editor’s note: I was delighted to receive the following missive from our old friends Steve and Jo Knight, whom I met at Tenacatita when I was just a kid. Steve and Jo are seasoned Mexico travelers and now work in the travel business themselves–they are proprietors of an excellent, low key campground/cabin rental/eco-conscious swamp tour business, Okefenokee Pastimes, located at the entrance to the Okefenokee National Wildlife Refuge in Georgia. I highly recommend their place if you should ever find yourself in that neck of the woods…er, swamp.
Thought we would send you this info to use about our trip to Baja California Sur and the San Jose del Cabo / “Los Cabos” area of Baja. We have just returned from visiting there and the info is fresh and accurate. Excuse any literary screw-ups. We are not writers, so feel free to fix any of it to your liking.
We camped for many years in the less frantic and less developed East Cape area of the tip of Baja, and we dearly love it. (It is the stretch of coastline curving to the north and east of San Jose del Cabo and La Playa.) But this trip our purpose was to mainly visit with our old Mexican friends the Aripez family who live in La Playa. We wanted to be within easy walking distance of our dear old friends Javier and Lucila’s house, so we chose to stay in La Playa, the once tiny beach fishing village where the local panga fleet came and went.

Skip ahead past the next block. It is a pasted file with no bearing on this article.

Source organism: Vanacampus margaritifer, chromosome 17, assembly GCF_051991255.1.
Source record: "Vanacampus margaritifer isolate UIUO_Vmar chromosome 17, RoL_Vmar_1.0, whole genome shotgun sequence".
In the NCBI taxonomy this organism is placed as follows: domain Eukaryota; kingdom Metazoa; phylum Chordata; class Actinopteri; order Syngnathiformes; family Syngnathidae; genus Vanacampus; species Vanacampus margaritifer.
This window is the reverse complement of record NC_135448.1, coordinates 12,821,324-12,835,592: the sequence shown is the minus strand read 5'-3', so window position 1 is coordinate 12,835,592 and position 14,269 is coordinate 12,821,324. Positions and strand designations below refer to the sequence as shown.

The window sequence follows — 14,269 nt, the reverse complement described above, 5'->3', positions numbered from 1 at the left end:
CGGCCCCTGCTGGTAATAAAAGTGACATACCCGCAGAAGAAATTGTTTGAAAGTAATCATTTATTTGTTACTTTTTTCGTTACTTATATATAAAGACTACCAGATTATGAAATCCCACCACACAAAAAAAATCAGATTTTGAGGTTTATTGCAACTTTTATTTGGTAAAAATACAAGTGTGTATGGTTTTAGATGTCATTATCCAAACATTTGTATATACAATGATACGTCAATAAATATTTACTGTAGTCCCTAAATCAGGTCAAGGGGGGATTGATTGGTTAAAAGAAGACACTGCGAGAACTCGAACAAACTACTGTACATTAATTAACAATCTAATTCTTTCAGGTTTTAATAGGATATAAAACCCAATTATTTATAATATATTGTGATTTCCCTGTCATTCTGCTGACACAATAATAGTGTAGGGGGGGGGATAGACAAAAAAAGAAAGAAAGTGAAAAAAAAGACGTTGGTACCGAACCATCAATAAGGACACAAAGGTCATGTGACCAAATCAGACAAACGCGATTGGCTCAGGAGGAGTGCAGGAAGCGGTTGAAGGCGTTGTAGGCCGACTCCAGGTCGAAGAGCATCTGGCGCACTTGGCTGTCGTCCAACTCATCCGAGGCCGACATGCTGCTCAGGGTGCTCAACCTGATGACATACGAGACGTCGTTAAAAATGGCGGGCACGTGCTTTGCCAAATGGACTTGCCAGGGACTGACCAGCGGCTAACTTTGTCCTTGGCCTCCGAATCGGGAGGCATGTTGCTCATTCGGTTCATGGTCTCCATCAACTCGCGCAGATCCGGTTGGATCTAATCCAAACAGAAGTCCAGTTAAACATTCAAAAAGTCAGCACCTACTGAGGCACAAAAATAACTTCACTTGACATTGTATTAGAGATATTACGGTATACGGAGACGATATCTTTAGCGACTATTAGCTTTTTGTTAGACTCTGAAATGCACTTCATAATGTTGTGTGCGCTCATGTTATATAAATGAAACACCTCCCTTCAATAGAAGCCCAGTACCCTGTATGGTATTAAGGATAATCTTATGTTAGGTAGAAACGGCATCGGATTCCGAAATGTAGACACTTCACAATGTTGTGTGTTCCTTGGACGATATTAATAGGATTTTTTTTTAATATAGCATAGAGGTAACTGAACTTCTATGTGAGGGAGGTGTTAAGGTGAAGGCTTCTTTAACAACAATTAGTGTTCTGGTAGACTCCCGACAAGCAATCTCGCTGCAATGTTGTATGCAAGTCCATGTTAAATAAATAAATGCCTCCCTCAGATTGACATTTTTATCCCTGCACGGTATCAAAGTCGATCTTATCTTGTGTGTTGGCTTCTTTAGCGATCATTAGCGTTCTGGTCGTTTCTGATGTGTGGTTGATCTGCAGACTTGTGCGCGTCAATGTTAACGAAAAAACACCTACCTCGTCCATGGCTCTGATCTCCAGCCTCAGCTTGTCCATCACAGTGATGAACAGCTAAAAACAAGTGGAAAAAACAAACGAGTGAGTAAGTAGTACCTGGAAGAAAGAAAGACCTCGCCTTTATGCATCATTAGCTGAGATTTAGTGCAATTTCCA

La Playa is now swallowed up as a suburb of the sprawling city of San Jose del Cabo. (San Jose is the much older, more dignified and slightly less Gringo-ized of the two Cabos. The whole area has grown so much that they throw in Cabo San Lucas 30 plus kilometers to the west and call the whole developed area “Los Cabos.”) That said, La Playa still retains plenty of small Mexican village charm and friendliness. Most of the large Aripez family lives within a few blocks of each other in a hilly neighborhood just slightly inland from the beach, overlooking the new Marina and the coastline.
We had not been to the area in seven years and had not seen the new Marina called “Puerto Los Cabos.” It had been built from scratch in the very heart of La Playa. This gargantuan project had finally been completed sometime since we were last there in 2006.
We found a little place online called El Delfin Blanco. Trip Advisor made the place sound a lot like our place (a very similar little business – Okefenokee Pastimes), in other words: very small, kicked-back and friendly. This proved true: El Delfin Blanco is a small five cabana/cottage hideaway located within a very easy walking distance of everything: the beach, surf fishing (a passion), the marina, restaurants, small tiendas and, most importantly, our friend’s house. It is also right on the bus line and it’s very easy to take the bus into el centro of San Jose. You can walk to many interesting places from the city center and pick up a cab or a bus very easily for going to other more distant locations.
We did not choose to rent a car since our friends insisted we ride with them. We walked, rented bicycles, took the bus, and rode with our friends all over the east cape and out to their rancho.
Osa is the owner of El Delfin Blanco; she is a wealth of information and help for anyone wanting to explore the Los Cabos area. She can hook you up with sport fishing, restaurants, all kinds of tours, car rentals, cabs, transportation info, and get you to and from the airport and her place. Osa is from Sweden and fluent in four languages. She has been in the Los Cabos area over twenty-five years.